Ship It Day webgame: CurveFever

Curvefever

The CurveFever project is a multiplayer "snake" game that uses some of the latest webtechnology. Smartphones are used as controllers, while a big, projected "main screen" serves as the playing ground.

The idea(s)

When thinking about what kind of project we could come up with for the Foreach Ship It Day, I figured making a web game could be a very fun way to learn some new things.

I started by doing some research about what's already out there.
Specifically, I already knew about a cool Chrome experiment called super sync sports, which uses the smartphone as a controller. Loved that idea. Stole it. (*)
I wanted to base (*) the gameplay off of a game I already knew and loved to play at LAN parties, called Achtung, die kurve!

zakara

Turns out even the code (*) for this already exists in HTML5:
https://github.com/stravid/achtung-die-kurve

(*) Disclaimer: Good Artists Copy; Great Artists Steal

In the original game, the goal of the game is to survive as long as possible. You and your friends share the keyboard to control the line. The lines are constantly moving forward. The players can only adjust the direction of the line. A player loses if his line touches a line or the border of the game. He then has to wait for the start of the next round to play again. For every player you outlive you earn a point.

The challenge

We already had (the basis for) a game and some ideas to make it cooler:

  • Using smartphones as controllers: If the device has a gyro sensor (we automatically detect this), we use that to control left or right, failing that we just provide buttons to press.
  • Making it multiplayer (not just one device): "serve" the game on one big screen, and let people connect with their device as a "client" (so they don't render the actual gamefield, just a controller interface) 
  • We wanted to make multiple sessions (lobbies) possible as well.

We had lots of other ideas for gameplay improvements as well, but our main goal was to learn. 
So here's what we wanted to learn (and how we'd apply it to our idea):

Service Workers

A Service Worker is a script that is run by your browser in the background, separate from a web page, opening the door to features which don't need a web page or user interaction. 
The reason this is such an exciting API is that it allows you to support offline experiences, giving developers complete control over what exactly that experience is. 
(source: html5rocks

The idea was to use Service Workers to cache all our static resources to increase performance & to make our game "installable" as an app from the homescreen (instant loading for repeat visitors!).

Webpack

At the 2015 edition of fronteers I learned that webpack was a very interesting and flexible JavaScript module loader - and I wanted to see if there would be any merit to start using it instead of requireJS (which we use on a daily basis in all of our projects).
This would of course mean getting some practical experience with it first, so that we could make an educated decision. 

nodeJS, socket.io, express

The bare bones of the "javascript backend" - nodeJS as a server, express to serve the resources, and socket.io to manage the game's client-server communication.

Reading device sensors

We obviously need to be able to read them to determine if our snake's supposed to go left or right, depending on the orientation of your smartphone.

Curvefever playing field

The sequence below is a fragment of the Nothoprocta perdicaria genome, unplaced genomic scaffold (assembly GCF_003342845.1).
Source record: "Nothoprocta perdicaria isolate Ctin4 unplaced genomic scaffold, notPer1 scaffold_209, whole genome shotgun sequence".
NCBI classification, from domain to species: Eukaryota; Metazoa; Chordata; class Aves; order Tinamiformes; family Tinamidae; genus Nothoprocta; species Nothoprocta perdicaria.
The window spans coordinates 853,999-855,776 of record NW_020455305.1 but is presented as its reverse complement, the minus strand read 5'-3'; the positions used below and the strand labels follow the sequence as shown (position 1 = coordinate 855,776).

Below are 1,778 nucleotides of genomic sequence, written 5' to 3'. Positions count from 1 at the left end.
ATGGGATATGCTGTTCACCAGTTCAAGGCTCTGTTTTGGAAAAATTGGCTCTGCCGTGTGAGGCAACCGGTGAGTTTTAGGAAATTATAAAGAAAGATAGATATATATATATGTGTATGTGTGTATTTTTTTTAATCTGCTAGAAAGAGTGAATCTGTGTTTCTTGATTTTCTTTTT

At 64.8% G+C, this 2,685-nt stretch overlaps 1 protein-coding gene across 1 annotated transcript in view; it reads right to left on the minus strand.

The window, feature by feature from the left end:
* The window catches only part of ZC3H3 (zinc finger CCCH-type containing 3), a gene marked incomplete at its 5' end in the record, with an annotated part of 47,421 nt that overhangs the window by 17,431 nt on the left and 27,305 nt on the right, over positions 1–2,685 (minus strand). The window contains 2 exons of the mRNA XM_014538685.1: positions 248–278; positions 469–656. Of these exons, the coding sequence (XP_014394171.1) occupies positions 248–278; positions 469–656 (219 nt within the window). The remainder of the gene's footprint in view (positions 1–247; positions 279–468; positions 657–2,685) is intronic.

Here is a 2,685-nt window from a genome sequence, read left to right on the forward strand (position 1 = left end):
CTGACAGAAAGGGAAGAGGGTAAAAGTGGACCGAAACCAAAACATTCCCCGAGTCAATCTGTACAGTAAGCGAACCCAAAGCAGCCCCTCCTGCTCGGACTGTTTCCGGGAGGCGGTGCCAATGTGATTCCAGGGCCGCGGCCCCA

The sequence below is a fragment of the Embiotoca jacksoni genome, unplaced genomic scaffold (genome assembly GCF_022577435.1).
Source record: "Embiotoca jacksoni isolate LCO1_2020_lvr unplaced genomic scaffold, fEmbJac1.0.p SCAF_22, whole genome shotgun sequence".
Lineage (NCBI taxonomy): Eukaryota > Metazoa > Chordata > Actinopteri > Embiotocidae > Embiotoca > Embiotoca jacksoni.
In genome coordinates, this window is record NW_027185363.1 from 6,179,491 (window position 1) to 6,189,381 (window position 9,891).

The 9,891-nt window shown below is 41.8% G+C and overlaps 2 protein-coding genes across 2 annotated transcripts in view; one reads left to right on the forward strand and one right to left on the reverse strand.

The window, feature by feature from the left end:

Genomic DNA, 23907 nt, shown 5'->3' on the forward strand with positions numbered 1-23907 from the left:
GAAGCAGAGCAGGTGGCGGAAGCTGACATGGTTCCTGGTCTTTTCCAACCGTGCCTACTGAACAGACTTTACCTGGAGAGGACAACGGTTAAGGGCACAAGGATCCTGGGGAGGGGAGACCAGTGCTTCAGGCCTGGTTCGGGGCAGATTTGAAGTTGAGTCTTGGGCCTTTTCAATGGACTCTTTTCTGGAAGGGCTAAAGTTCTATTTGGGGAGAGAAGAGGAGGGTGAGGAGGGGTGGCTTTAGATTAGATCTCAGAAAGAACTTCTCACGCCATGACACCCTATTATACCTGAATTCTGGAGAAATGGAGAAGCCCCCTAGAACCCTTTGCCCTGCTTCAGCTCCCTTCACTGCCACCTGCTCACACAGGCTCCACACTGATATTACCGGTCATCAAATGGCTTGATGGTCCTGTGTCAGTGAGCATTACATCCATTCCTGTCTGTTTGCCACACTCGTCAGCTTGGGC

What we learned

1) Webpack

  • This did take some getting used to. Nonetheless our experience was positive enough that we decided to start using this in our workflow instead of requireJS!

2) socket.io & nodeJS with express

  • Very educational: making a game like this required a different way of thinking...  javascript "backend code" as a proces versus traditional web-based server(s) is a very different beast indeed.
  • How to (efficiently) debug node code was - and still is - a bit of a mystery to us (whereas that's very easy to do in the browser)

3) device orientation:

  • this website provided us with some very nice snippets on how to access some native smartphone capabilities: what the web can do today  (specifically the accelerometer API)

Aside from the technical topics, our team was comprised of 7-8 people at it's peak - which meant we had to coordinate very closely on who's doing what on such a relatively small project (and prevent people working on the same code as much as possible). This was very challenging to say the least (at the very start even impossible, since the project setup needs to happen first and everybody would be working on the same files).

Short "technical standups" to coordinate were key here - we split up into 2 teams at the start, and as the codebase progressed we even split up into 3 teams (which would have been too much at the start, but proved ideal in the later stages of development).

The end result

Intro (YOUTUBE video)

Gameplay (YOUTUBE video)

A "nice to have/TO DO" list of what we didn't get to implement:

  • gracefully close connections (when a user disconnects that color is still 'reserved')
  • serviceworkers (we did learn a bit about this, but your website NEEDS https for serviceworkers to work - and we didnt have the time to set all of that up. So we weren't able to implement any of it into our game)
  • node restart (forever): when the server process crashes or errors occur, everything just stops working.
  • more hotpink unicorns (at the moment we only show these at our "lobby full" page - for shame)

Conclusion

A bit more work than we had anticipated, but our mission was definitely a success: learn a lot and make a fun game, all while having a blast!

Tags: Ship It Day curvefever

February 25, 2016 by Jeroen Savat